Shortly after that it was time to get changed back into my pox­doctor's clerk clothing and Andrew delivered me back to durance vile with fifteen minutes to spare.  What an excellent day - better than putting your tongue out at passing policemen.

As the sun set slowly on the landscape at the end of yet another Lincolnshire, rural day, I thought to myself, "That curry was nice - it may be time to suggest mince and taties."

The Voice In The Wilderness

Wednesday, May 16, 2012

Days like these

Thursday the 10th was a nice day - spat with rain a little, but that didn't bother me much because I got myself dressed and off out to the hospital, where I saw a specialist in fitting surgical appliances. Now, before any juveniles begin sniggering about trusses and such, I was having a couple of knee braces measured for days of cold and inordinate discomfort, nothing more. So, got measured and fitted for one - the right knee. They had  run out of medium sizes - they will send it on to me.

As I got back into the van for the return journey, a friend of mine got out.

"Is it you, Frank?" said he.

"Ha!" said I. "Had I known it was you, I'd have hidden."

Back to the Shovel'n' Pick and a bit of wandering and feeding the friendly rams by hand.

That was Thursday.

On Friday I was up and out very early because I had an appointment with a sharp instrument at 8.30 am at the hospital again. This was my umbilical hernia thing being sorted out. I've had it for ten years or more. It doesn't bother me much at all at the worst of times. However, I didn't go directly to the ward, I went up a couple of floors to the ward where my pal of the previous day - remember him? - had been enthroned, because they had kept him in. Of course, me being the cheerful sort, I thought the worst.

"Hello," said I to the nurse on the ward, "I've come to see... " and gave her my pal's name. (I won't use his proper name - such things are frowned upon. I shall call him Albert.)

"Ah," said the nurse, a pretty girl with a nice smile. "Are you from the Camp?" It must have been the suit that did it.

"I am," I agreed. "I'm the one who gave him the heart-attack in the first place!"

"Oh!" said she. "He didn't have a heart-attack, he's got a DVT."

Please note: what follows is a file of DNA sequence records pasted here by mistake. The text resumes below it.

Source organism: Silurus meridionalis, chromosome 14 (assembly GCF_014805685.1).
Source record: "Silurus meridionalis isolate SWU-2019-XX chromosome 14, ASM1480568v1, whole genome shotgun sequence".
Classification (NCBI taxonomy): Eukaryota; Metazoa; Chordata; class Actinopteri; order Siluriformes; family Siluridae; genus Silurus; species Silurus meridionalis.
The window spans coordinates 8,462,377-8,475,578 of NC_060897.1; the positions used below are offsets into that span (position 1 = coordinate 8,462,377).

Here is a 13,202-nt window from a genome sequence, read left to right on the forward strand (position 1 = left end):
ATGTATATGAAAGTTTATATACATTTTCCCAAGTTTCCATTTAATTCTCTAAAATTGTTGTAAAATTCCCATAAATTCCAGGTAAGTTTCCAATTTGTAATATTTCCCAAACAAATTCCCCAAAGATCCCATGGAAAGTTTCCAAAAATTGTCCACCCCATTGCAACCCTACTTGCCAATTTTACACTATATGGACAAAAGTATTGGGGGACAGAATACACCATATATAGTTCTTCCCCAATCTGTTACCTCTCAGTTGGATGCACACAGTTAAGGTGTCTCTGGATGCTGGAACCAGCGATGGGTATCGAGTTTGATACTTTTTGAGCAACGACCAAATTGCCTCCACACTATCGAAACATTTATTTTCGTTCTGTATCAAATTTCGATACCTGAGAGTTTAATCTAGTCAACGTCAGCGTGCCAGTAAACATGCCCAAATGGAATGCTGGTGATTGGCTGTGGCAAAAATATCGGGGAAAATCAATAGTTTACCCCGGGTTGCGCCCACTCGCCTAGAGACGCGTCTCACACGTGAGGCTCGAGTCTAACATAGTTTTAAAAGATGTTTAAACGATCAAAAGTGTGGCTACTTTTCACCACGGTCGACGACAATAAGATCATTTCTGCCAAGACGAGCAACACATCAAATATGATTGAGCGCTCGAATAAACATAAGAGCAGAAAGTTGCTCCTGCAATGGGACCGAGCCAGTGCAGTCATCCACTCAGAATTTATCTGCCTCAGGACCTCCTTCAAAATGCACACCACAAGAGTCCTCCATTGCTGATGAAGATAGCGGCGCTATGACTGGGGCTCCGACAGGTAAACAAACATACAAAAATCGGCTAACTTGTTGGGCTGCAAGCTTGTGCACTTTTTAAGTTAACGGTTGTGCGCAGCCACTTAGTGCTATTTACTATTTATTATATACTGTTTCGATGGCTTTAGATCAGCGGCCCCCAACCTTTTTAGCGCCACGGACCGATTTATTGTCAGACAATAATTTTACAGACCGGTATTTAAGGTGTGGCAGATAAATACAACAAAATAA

"Don't worry," said myself, "he'll have a heart-attack by the time I leave."

Nursie sniggered and said, "Bed three, bay six."

In I went and there he is, sitting in the corner like Little Jack Horner and gazing at the scenery out of the window - probably wondering why he couldn't see any fences.

"Hoy!" said I from the doorway. "Don't think you are getting away  with anything, Pal."

Three other sick men sitting by beds looked surprised - I think they thought I was from the Russian Mafia.

"Frank!" cried the folorn lunatic, obviously glad to see a face he actually recognised. "Is it you?"

Well, the long and the short of it is that he has a DVT and will be kept in while they shove needles into his stomach every thirty seconds until he is cured. I know, I had one myself about ten or twelve years back.

We wandered up to my ward - well, down really: it was on the second floor - and I was admitted with the nitwit in attendance. I saw the anaesthetic-administerer and, what with me still having a violent cough - the residue of last week's cold - the fellow was quite reluctant to proceed with the butchery and so it's been put off yet again until a future date. Can't say I'm too upset at the decision - I had somewhere else to go the next day and I didn't want to be walking like a geriatric crab, nursing stitches.

So, after yet another bout of idiocy with Albert, I got the bus back to durance vile.

That was Friday.

On Saturday, yesterday, I was at the gate, all suited and booted at a quarter to nine for my release at nine bells. There were dozens waiting to get out - must have been thirty or forty in the queue - and by the time I got out it was twenty past nine.

Pat and Sara had been sitting in the landrover since ahout a quarter to nine and, as I put my bag in the boot, Pat said, "We were starting to think you weren't coming!"

Off we set and shortly after we started Pat's phone rang. "Hello!" said she - she has the manners that even Lizzie Windsor would be pleased with - "He's here now... Wait..." and she gave me the phone. "It's Herman the Big Mug," said she but actually used his proper name. See! Too polite to be rude. I'm not.

"What do you want?" I asked. Anyway, he said he was leaving Hartlepool right then and would be with us by one or two in the afternoon. I told him, the police should perform a proper job and shoot him.

So, there we were, out in the countryside, and I got Jade to help me to cook a spaghetti Bolognese - a kind of assistant chef, which is pretty good seeing that neither of us knew what we were doing. Well, once we had done the sauce we cleaned up and left the kitchen with Jade agreeing to stir it now and then - we would cook the pasta later, about four.